In my own childhood I hit a real rough couple of years in school and was utterly miserable doing any academics. A "bad attitude" was blamed for my tears and frustration and not wanting to do the work. Yeah I had a bad attitude. But there was a REASON for my bad attitude other than I just hated academics. Turns out I had hypoglycemia and a massive (by the time it was finally discovered) undiagnosed asymptomatic kidney infection.
In other words, there are many many reasons a child may exhibit a bad attitude. Most of the time, in my experience, the attitude stems from something besides JUST a bad attitude. Something specific caused it in the first place, even if the reason isn't readily apparent. And it often is not JUST because a kid doesn't like academics in general. Often there is a reason WHY.
The trick now is to find out WHY she has a bad attitude and I would not automatically make the assumption she just hates academics and is putting up a fuss because of it. I would give her some grace and seek to dig in deeper, try to find out why the tears and misery.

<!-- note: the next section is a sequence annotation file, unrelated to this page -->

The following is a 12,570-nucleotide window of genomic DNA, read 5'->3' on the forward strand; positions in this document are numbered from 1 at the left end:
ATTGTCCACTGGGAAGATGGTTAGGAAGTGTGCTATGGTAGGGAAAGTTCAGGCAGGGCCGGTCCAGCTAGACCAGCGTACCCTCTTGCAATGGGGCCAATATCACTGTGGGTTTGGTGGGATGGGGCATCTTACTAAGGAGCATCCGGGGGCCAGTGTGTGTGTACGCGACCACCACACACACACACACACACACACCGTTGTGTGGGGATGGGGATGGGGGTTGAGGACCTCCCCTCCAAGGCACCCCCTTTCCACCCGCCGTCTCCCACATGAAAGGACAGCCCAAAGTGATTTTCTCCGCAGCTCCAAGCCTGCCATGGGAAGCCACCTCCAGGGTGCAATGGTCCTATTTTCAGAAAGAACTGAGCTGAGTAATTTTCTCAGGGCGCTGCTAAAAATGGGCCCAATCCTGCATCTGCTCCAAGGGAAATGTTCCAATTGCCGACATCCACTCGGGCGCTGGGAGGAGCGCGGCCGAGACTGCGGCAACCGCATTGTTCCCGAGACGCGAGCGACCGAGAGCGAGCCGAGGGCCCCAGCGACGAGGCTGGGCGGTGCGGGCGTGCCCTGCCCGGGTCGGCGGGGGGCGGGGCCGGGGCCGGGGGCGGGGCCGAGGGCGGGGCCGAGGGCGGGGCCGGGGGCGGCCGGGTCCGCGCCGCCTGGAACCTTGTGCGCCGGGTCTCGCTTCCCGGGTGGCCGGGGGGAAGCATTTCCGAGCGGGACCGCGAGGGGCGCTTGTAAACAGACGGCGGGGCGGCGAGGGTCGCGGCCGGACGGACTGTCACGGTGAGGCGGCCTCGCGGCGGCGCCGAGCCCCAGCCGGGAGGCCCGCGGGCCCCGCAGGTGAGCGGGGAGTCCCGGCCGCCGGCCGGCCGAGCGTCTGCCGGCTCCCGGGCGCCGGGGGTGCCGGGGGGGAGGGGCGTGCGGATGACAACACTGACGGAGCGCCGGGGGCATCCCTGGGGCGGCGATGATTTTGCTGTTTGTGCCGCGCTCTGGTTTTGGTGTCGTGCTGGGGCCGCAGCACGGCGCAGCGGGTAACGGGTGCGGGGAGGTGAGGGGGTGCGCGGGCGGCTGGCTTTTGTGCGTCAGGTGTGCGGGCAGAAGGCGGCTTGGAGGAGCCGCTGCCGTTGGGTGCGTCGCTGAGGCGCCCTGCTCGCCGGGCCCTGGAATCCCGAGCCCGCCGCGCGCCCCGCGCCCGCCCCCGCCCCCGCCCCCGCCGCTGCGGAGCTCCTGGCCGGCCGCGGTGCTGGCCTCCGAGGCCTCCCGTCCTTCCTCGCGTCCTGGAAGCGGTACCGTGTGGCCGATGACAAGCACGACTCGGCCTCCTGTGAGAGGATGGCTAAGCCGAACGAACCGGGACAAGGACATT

In the meantime, I would work very, very, very hard to help you both find some joy in this process.
1. Streamline the work. Don't see this as rewarding her for a crappy attitude. See this as an important step in trying to prevent whatever is happening from destroying her interest in learning completely and possibly damaging your relationship as well. I don't mean take a long break again. Honestly taking a long break can make it harder to get back in the groove, especially if last year was really hard too.
2. Find what interests her, what fires her up and seek ways to do THAT. If she loves horses, do limited, short copywork sessions maybe with sentences she comes up with herself regarding horses. She dictates them to you then you write them out then she copies them over. Keep the hand writing sessions short. Find other ways to tie into her interests.